In just a few months, the new James Webb Space Telescope has identified many new young galaxies, including one that didn’t exist until 350 million years after the Big Bang.
The very first galaxies may have formed earlier than astronomers previously thought, according to early observations from the new James Webb Space Telescope, which in just a few months has already shattered scientific understanding of the cosmos. “Somehow the universe managed to form galaxies faster and sooner than we thought”, said Tommaso Treu, a professor of astronomy at UCLA University, at a news conference Thursday. One of the main tasks of the James Webb Telescope, which is in its fifth month of observations, is to study the first galaxies that formed after the Big Bang 13.8 billion years ago.
Based on the developed cosmological models, scientists believed so “it would take” to find them, said astrophysicist Jeyhan Kartaltepe. In just a few months, however, James Webb has already identified many new young galaxies, including one that existed just 350 million years after the Big Bang – 50 million years less than the previous record. “It’s a surprise that so many formed so early”, commented Jeyhan Kartaltepe. In addition to their number, one thing amazed the scientists: their high luminosity.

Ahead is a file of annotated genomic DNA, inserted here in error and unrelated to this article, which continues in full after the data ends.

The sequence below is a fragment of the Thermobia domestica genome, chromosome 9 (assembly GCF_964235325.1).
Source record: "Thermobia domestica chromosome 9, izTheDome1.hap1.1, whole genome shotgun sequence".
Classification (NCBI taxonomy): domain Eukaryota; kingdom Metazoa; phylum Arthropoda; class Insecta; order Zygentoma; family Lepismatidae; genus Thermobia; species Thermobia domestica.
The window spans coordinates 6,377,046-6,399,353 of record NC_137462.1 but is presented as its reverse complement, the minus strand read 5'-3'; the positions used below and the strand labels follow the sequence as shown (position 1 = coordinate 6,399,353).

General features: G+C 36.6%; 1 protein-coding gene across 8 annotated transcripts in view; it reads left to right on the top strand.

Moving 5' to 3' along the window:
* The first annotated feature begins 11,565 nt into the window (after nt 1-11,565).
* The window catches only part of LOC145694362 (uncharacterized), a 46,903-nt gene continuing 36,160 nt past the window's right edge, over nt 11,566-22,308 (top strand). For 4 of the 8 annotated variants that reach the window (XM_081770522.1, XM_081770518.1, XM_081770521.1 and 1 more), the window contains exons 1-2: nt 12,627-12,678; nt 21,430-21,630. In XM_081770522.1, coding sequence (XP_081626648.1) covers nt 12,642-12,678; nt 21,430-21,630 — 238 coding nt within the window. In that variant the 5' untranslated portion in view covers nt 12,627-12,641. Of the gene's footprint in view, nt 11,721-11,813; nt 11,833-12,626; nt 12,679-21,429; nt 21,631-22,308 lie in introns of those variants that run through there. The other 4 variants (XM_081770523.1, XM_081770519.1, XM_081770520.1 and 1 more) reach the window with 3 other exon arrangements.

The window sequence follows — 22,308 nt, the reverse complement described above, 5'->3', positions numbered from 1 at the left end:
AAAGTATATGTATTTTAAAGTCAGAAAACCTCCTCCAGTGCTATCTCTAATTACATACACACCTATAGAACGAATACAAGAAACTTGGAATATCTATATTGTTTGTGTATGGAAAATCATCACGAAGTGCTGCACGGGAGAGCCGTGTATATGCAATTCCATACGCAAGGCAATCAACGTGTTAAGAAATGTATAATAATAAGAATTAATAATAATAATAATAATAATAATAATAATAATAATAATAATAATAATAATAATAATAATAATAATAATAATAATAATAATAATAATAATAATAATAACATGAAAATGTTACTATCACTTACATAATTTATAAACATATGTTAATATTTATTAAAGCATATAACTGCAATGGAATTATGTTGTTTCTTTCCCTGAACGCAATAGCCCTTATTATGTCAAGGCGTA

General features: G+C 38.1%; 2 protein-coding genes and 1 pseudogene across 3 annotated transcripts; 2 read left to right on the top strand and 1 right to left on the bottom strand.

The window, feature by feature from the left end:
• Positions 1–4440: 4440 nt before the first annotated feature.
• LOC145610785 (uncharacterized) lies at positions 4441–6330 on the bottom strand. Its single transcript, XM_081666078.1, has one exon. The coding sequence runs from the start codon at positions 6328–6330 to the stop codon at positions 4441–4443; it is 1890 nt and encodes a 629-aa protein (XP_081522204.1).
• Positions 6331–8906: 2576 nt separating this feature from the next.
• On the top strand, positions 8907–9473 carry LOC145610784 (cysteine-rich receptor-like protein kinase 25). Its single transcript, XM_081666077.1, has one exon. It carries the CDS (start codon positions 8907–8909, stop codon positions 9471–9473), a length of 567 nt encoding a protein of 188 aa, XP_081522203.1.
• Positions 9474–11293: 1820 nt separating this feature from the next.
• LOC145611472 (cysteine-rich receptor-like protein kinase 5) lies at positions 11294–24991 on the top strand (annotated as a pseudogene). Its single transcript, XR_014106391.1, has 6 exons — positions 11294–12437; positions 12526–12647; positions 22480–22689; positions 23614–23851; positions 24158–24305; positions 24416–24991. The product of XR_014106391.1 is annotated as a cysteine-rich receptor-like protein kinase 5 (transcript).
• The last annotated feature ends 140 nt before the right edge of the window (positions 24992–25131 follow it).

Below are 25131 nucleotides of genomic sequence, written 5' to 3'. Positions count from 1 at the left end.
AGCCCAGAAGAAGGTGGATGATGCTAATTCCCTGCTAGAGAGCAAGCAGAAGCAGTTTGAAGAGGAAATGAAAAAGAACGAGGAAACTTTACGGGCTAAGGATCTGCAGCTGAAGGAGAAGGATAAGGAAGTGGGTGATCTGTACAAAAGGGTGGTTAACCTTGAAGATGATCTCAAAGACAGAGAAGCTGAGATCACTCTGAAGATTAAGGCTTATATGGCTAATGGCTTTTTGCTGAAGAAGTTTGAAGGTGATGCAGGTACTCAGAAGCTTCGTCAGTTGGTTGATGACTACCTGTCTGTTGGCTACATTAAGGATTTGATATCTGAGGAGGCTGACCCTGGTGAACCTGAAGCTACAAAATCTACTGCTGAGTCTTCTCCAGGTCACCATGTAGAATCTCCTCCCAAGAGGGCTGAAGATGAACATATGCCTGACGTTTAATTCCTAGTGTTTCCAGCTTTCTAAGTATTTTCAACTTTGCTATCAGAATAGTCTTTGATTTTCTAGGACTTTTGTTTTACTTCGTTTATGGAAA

“We immediately conclude that they are massive, and that raises a real puzzle: How could they form so many stars in such a short time?”, summarized Garth Illingworth of the University of California at Santa Cruz. To be able to do this “These galaxies should not have started forming until 100 million years after the Big Bang”he explained. “Nobody would have believed that the Middle Ages would end so soon”. An alternative hypothesis would be that these galaxies are indeed host to so-called Population III stars, which are very different from those we know. These very first stars, extraordinarily bright, have only been theorized, not observed.
The incredible capabilities of the James Webb Telescope have also revealed the appearance of some of these galaxies. “Our team was impressed to be able to measure the shape of these early galaxies”explained Erica Nelson of the University of Colorado, quoted in a NASA press release. “Their quiet, orderly disks challenge our understanding of how the first galaxies formed in a chaotic young Universe.” The exact distances of these young galaxies – including the one that broke the record – will have to be confirmed in the future thanks to spectroscopic analyzes also carried out with James Webb. But anyway, thanks to this new observatory “We are really well on our way to fulfilling this dream of understanding the galaxies of the first ages.”marveled Garth Illingworth.